In a chic nightclub, a navel officer admires his new love, the singer Stella Maria. A fellow officer warns him not to get involved with this woman and tells the tragic story of a sailor who lost everything because of his love for her. Some years before, in the port of Toulon, a sailor, Jean, met Stella in a bar. The two danced and instantly Jean realised he was love. The sailor later traced Stella to her home in St Tropez where, having forced his way into her bedroom, he spent the night with her. Some days later, Jean saw Stella in the company of another man. Driven by jealousy, he deserted his post and decided to put an end to his days…
This somewhat unsophisticated melodrama is the only known film to have been made by Jean-Godard and has only recently been recovered and restored. The film would have easily past into obscurity were it not for the fact that it features legendary French film actor Jean Gabin in his first leading role, a fact which gives the film an historical importance which artistically it can scarcely merit.
Like a large number of early sound films, dialogue adds little and the film would perhaps have worked better as a silent work. Instead of a specially composed score, the film uses a compilation of pieces of classical music, some of which are so inappropriate or distracting that parts of the film are rendered utterly absurd. Equally off-putting is the fact that about a quarter of the film is taken up by irrelevant “padding”, material which is presumably intended to set the scene but which merely brings the narrative to a halt and causes the spectator to lose interest. The worst offender is a lengthy dance sequence at the start of the film which seems to go on forever and ever…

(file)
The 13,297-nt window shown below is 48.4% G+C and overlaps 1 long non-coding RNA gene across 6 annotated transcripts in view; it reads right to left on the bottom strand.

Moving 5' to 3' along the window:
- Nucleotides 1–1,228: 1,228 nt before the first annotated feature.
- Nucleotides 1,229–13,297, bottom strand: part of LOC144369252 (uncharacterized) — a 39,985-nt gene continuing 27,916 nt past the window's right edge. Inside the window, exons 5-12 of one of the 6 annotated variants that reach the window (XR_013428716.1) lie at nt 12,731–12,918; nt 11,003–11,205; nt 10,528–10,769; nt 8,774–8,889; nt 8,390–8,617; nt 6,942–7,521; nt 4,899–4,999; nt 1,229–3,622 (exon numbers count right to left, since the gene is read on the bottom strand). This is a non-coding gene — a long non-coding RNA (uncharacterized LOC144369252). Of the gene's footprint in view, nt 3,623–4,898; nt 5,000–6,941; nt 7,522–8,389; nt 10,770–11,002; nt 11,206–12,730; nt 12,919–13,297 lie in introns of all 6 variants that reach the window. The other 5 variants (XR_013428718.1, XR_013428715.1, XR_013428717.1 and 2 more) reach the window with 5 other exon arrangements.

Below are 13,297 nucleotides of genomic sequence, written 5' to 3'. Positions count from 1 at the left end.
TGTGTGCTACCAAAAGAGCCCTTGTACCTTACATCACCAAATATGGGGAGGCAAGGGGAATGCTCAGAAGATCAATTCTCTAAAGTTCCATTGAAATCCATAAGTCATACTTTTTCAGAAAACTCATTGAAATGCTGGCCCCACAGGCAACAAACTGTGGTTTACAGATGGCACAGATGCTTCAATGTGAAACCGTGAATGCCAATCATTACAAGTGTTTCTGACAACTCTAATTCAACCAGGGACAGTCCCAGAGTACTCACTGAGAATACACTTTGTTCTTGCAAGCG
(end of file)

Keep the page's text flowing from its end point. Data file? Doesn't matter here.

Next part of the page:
Once the film has begun proper, things do improve greatly. The camera work becomes more imaginative as the film progresses, accentuating the darkening mood of the narrative and giving heightened poignancy to its tragic conclusion. (A pity this is marred by a totally inappropriate coda which drags the film out way beyond its natural ending.) The acting is also rather good. Jean Gabin has no difficulty winning our sympathy and is convincing both as a sailor and as a rejected lover. His co-star, Colette Darfeuil, is equally effective as the film’s femme fatale, combining a seductive feline beauty with any ice-cold amoral cruelty. The two actors rise way above the second rate nonsense which is the film’s script and, with a talent which would become more noticeable in later years, bring depth and poetry to what would otherwise have been a largely uninspired work.
© James Travers 2004